Wednesday, August 15, 2007

Reporter spoon fed by DEA flunks Journalism 101

The Washington Post story, Illegal Crops Creep Into the Suburbs by Kari Lydersen, is another example of mediocre journalism in covering a drug story. Lydersen covers Chicago for the Post.

Her story is that some 18 patches of marijuana totaling 60,000 plants were discovered and eradicated from the Crabtree Forest Preserve in northwest Cook County, about a dozen miles northwest of O'Hare airport. She reports that DEA says they were worth $30 million! That is $500 per plant.

I had some questions about the story which I emailed to her. She ignored my questions which follow:

Kari Lydersen,
Staff Writer
Washington Post

Re: Illegal Crops Creep Into the Suburbs
Aug. 5, 2007
p. A14

Dear Ms. Lydersen:

Your report from Illinois was very interesting.

Obviously Joanna Zoltay from DEA was extremely helpful to you in preparing your story.

From 1979 through 1988, I was counsel to the U.S. House of Representatives Committee on the Judiciary responsible for overseeing DEA and other federal law enforcement agencies. I accompanied DEA representatives on field investigations along the border, in Florida, and in South America and the Caribbean, at the DEA El Paso Intelligence Center, and at DEA Headquarters in Washington. Unfortunately, there were occasions in which DEA officials lied to me and the Members of Congress for whom I worked about various aspects of their operations.

Was there anything about their characterization of this operation that around your journalistic skepticism?

Were you able to go to any of the eradicated fields to see how large they were or to examine the cultivators' campsite or look closely at any of the eradicated cannabis before it was burned?

$30 million dollars is a great deal of money. By any chance did DEA's spokesperson(s) show you the arithmetic DEA used to arrive at that sum? If there were actually 60,000 plants (was this a count or an estimate?), that would require that each plant generate $500.

How much saleable marijuana would each plant produce to be worth $500? Does that pricing make sense to you?

Does the value per plant depend upon the size of the plant? How tall does a plant have to be to be worth $500?

"Some" of these 60,000 plants, you report, were 8 feet tall. Does "some" mean ten plants, one hundred plants, one thousand, six thousand, 30,000 plants?
How tall were the typical plants?
How tall were the shortest plants, and how many were there?
Did DEA give you any of this background?

One of the important facts in your story was in the next to last paragraph in which one source told you that he picked "garbage" marijuana that grew wild on a nearby lake when he was a youngster.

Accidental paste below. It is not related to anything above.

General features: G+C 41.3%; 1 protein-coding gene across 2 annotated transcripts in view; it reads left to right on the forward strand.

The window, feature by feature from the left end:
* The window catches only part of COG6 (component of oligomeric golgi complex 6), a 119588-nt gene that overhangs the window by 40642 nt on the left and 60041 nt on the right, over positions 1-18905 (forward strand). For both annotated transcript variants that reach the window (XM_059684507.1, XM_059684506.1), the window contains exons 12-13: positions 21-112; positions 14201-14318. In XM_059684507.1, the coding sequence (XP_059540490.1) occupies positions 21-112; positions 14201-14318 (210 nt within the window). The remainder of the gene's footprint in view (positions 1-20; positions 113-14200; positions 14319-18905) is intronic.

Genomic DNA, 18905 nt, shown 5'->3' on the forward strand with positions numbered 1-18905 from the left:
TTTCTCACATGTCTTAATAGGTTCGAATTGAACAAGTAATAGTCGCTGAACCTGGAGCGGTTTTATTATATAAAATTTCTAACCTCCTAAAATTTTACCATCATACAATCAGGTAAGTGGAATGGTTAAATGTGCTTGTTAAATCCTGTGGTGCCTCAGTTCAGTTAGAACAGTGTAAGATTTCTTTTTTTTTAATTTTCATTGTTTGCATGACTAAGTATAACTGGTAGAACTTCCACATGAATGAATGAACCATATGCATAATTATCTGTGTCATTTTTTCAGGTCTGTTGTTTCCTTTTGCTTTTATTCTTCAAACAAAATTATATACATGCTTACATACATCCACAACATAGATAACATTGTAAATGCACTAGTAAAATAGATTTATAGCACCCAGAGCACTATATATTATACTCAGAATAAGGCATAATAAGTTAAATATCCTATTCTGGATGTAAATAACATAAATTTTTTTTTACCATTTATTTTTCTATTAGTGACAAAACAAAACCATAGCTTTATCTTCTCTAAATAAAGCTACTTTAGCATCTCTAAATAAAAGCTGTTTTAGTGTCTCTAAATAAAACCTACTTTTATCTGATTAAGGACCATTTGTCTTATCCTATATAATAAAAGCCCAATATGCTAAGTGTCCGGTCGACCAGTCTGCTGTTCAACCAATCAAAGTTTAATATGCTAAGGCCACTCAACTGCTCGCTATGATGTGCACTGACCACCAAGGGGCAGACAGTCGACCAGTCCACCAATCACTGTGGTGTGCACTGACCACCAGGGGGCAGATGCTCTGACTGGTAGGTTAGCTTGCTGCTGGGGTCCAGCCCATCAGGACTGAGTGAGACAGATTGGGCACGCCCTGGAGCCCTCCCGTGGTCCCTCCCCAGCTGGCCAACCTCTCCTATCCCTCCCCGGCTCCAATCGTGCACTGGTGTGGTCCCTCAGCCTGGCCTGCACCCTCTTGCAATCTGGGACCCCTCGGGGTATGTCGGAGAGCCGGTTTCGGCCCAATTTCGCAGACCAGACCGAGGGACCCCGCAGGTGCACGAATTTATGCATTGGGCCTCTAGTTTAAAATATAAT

What is unclear from your report is whether any of the marijuana in these 18 different fields was of this "garbage" variety, also called "ditchweed." DEA in its 2006 annual report on its domestic marijuana eradication program notes that reveals that perhaps 98 percent of all eradicated marijuana is ditchweed (and not worth $500 per plant) nationwide, with enormous variation by state, but most of that coming from Indiana.

Would it be relevant to your story to report why easily grown plants -- 60,000 plants grown by a handful of men over a season -- could be worth $500 each? Or is that too obvious to explain?

Certainly when criminal organizations set up high-profit growing operations in park and recreation areas it creates a danger to park users. I live 5 houses from the very large Rock Creek Park in Maryland that connects to Rock Creek Park in D.C., and my family uses the parks all the time. The safety of parks is very important to me.

Can you imagine what expansion of DEA's activities (or other marijuana enforcement activities) could change the economics so that it would no longer be enormously profitable to grown marijuana in public nature preserves? Would it have helped or hurt your story if you had inquired whether, if the legislature and Congress legalized the cultivation and use of marijuana and people could grow their own, this would end the practice of hiding illegal marijuana cultivation in the parks?

I helped write the federal law in 1986 that provides a mandatory minimum federal sentence for growing more than 1000 marijuana plants. From your reporting do you think that such a law is having any deterrent effect? Or is such a law a central feature of the economic structure that makes a single marijuana plant worth $500?

Certainly when criminal organizations set up high-profit growing operations in park and recreation areas it creates a danger to park users. Do you think that raids such as this are making parks safer?

Sincerely yours,
Eric E. Sterling, J.D.
Criminal Justice Policy Foundation

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Anonymous said...

60,000 plants totalling $30,000,000 is $500 per plant. (500*60,000=30,000,000) Apparently someone flunked math 101 also.

zombiepsychic said...

Thank you not for fighting for marijuana rights (which I am a strong advocate), but for taking to task a lazy lazy journalist.

This kind of journalism is at the heart of this backwards FOX news style journalism and someone, anyone needs to fight this good fight.

Thank you!

Anonymous said...

60k plants at 1.5 lbs dried per plant... thats 90,000 lbs of DRIED cannabis... prior to curing it would weigh much more than that. 45 tons of cultivated marijuana? What a joke. Ditchweed it is.

The DEA loves to play games with their numbers.